There are two kinds of corporations that concern consultants—C and S corporations. Microsoft is a C corporation, as are Ford, General Motors, and Wal-Mart. Because so many giant companies are C corporations, many people think a C corporation is so complex and expensive to operate that it’s only useful for those giant companies or those that want to be listed on a stock exchange.

This simply isn’t true. Because the rules governing corporations are so cut-and-dry, it can easily cost more in attorney fees to form a limited partnership or one of the new limited liability companies. However, it’s important to understand how C and S corporations differ, especially in terms of how they’re taxed.

There are a number of advantages to incorporating your business even if it’s a small shop or a one-person operation. In addition to discussing C and S corporations, I’ll also focus on one specific advantage of a corporation—liability.
In his Financial IQ columns, John McCormick has discussed the numerous choices consultants must make when forming a business—including proprietorships and partnerships, limited partnerships and LLCs, and corporations.
How C and S corporations differ
The biggest difference between C and S corporations is the way they’re taxed by the Internal Revenue Service.

A C corporation files a tax return and pays the tax on its profits. If the corporation then distributes its earnings to its shareholders, the shareholders take that amount into their personal income as dividends, creating a double taxation. Because the C corporation will have to file a separate set of tax returns even if a single person actually owns the corporation, there will be twice the paperwork. It’s true that if you want to “go public” (that is, issue stock and sell it to the public), you need a C corporate structure. But you don’t need to sell or distribute all the stock your state corporation office will issue when you form a corporation.

With an S corporation, at the end of each fiscal year, its total net earnings are prorated to each shareholder on the basis of their equity interests, and these earnings are incorporated into their individual income tax returns. This eliminates the threat of double taxation that can come with owning shares in a C corporation. But it also means that the individual shareholders have much more complex tax returns.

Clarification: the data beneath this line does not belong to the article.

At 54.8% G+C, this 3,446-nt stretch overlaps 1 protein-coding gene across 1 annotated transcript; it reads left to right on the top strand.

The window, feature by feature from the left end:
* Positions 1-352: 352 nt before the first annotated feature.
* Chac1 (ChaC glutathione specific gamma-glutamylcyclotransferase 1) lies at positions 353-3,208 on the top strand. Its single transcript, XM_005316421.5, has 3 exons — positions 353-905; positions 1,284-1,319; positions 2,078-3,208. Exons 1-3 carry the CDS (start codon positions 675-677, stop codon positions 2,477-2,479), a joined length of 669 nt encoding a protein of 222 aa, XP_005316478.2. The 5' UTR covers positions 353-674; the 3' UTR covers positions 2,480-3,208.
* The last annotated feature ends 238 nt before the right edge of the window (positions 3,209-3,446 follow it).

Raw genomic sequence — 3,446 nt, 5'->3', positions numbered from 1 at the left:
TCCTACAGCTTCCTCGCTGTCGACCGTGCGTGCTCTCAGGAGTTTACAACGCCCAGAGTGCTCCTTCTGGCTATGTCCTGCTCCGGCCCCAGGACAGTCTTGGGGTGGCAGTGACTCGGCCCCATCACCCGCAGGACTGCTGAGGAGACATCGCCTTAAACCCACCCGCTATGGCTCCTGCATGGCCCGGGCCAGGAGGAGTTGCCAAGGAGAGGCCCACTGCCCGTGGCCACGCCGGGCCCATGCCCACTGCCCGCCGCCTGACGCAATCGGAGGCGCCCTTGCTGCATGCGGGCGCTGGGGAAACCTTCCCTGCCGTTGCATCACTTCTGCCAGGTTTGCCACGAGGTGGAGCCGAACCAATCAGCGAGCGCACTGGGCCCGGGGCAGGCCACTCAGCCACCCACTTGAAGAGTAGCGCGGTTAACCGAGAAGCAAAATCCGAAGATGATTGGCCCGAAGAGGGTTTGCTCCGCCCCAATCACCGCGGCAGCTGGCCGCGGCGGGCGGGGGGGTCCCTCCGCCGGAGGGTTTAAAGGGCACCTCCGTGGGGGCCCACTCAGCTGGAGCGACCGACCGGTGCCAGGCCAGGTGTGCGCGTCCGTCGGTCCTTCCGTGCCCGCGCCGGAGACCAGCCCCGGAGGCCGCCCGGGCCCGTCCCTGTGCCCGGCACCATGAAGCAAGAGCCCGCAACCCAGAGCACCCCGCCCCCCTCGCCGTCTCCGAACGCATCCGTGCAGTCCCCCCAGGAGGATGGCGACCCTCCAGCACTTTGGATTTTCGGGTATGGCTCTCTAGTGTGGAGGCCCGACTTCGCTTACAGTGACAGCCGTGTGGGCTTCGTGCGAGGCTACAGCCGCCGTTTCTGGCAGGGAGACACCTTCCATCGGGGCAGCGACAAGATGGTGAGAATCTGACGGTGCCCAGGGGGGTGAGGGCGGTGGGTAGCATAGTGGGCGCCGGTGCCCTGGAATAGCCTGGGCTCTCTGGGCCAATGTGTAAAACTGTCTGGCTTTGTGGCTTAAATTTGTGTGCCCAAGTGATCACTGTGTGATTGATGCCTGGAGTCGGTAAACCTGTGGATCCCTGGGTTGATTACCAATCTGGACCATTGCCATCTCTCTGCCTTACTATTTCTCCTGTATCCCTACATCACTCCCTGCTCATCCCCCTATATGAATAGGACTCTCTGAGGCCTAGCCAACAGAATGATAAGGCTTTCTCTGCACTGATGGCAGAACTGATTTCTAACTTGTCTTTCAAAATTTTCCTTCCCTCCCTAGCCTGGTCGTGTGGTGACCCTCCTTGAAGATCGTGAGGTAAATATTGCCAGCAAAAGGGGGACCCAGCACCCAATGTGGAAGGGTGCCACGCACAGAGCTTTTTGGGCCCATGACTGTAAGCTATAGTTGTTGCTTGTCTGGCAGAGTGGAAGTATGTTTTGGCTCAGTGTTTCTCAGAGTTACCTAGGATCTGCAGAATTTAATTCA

Another drawback of S corporations is that they can have no more than 35 individual shareholders and no non-resident alien shareholders. Many CPAs I know cite the looser “feel” of an S corporation as being dangerous in itself. People tend to forget that it’s still a corporation and let some details slide much more often than with a C corporation.
C corporation: A business that is a completely separate entity from its owners, unlike a partnership.
S corporation: A form of corporation, allowed by the Internal Revenue Service for most companies with 35 or fewer shareholders, enabling the company to enjoy the benefits of incorporation but be taxed as if it were a partnership.
Courtesy of Ask Jeeves
A corporate structure protects employees, but requires care
While there are tax issues to ponder when forming a corporation, there are also many advantages you can enjoy once you incorporate. One valuable advantage relates to liability. With a few exceptions involving criminal activities, fraud, and so forth, no stockholder of a corporation is ever legally liable for anything the corporation does, not even the officers. Although they’re often thought of by themselves and others as the owners, anyone who owns part of a corporation—whether it’s Ford Motors or a one-person consulting business—is a stockholder. He or she may also be an officer of the corporation, but officers aren’t necessarily owners.

Although a corporation protects your assets, you can lose this protection if you don’t keep your corporation alive and healthy. The easiest way to remember this is to recall that a corporation is a separate entity under the law, and you must feed it and give it exercise and proper care to keep it alive.

It’s paramount to learn and follow your state’s department of corporations’ rules and regulations. This will vary from state to state, but in every case you must hold formal meetings of the board of directors, have well-drafted and legal corporate bylaws, maintain minutes of meetings, formally document leases between corporate owners and the corporation, and charge interest when the corporation loans money to anyone—including the corporation’s owners.

But these need not always be onerous. A great potential perk is the requirement that you hold regular meetings of the board of directors and annual stockholder meetings. Most of the expenses involved in both of these are deductible and, as far as I know, there’s no legal requirement in any state that these meetings be held at the corporate headquarters. If there were, then Delaware—where many corporations are formed—would be one of the biggest convention sites in the world, instead of Las Vegas.

That brings up another point I’ll explain in detail in another column. Just because you reside and do business in one state doesn’t mean that you must or even should form your corporation in the same state. You can shop around for the best location to incorporate.
When you formed your consulting business, did you choose incorporation, limited partnership, or some other business structure? Has it worked to your advantage, or are you considering a restructure? Post a comment or send us a note.